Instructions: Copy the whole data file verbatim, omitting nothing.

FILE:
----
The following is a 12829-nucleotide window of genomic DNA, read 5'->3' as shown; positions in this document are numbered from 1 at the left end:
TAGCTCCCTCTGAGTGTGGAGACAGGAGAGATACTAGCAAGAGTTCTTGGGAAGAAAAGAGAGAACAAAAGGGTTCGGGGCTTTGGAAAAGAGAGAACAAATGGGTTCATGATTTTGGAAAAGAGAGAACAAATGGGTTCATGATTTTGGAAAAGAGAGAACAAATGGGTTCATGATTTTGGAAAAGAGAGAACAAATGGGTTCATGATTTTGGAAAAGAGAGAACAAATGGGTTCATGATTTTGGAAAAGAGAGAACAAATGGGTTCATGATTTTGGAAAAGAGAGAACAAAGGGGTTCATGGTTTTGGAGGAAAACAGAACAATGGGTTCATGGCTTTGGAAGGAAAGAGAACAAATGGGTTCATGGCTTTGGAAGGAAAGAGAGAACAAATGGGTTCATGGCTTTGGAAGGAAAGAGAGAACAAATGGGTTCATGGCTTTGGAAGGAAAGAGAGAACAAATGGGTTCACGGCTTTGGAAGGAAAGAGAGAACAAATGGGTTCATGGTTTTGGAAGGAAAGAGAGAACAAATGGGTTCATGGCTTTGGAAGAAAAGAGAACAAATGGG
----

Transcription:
The following is a 12829-nucleotide window of genomic DNA, read 5'->3' as shown; positions in this document are numbered from 1 at the left end:
TAGCTCCCTCTGAGTGTGGAGACAGGAGAGATACTAGCAAGAGTTCTTGGGAAGAAAAGAGAGAACAAAAGGGTTCGGGGCTTTGGAAAAGAGAGAACAAATGGGTTCATGATTTTGGAAAAGAGAGAACAAATGGGTTCATGATTTTGGAAAAGAGAGAACAAATGGGTTCATGATTTTGGAAAAGAGAGAACAAATGGGTTCATGATTTTGGAAAAGAGAGAACAAATGGGTTCATGATTTTGGAAAAGAGAGAACAAATGGGTTCATGATTTTGGAAAAGAGAGAACAAAGGGGTTCATGGTTTTGGAGGAAAACAGAACAATGGGTTCATGGCTTTGGAAGGAAAGAGAACAAATGGGTTCATGGCTTTGGAAGGAAAGAGAGAACAAATGGGTTCATGGCTTTGGAAGGAAAGAGAGAACAAATGGGTTCATGGCTTTGGAAGGAAAGAGAGAACAAATGGGTTCACGGCTTTGGAAGGAAAGAGAGAACAAATGGGTTCATGGTTTTGGAAGGAAAGAGAGAACAAATGGGTTCATGGCTTTGGAAGAAAAGAGAACAAATGGG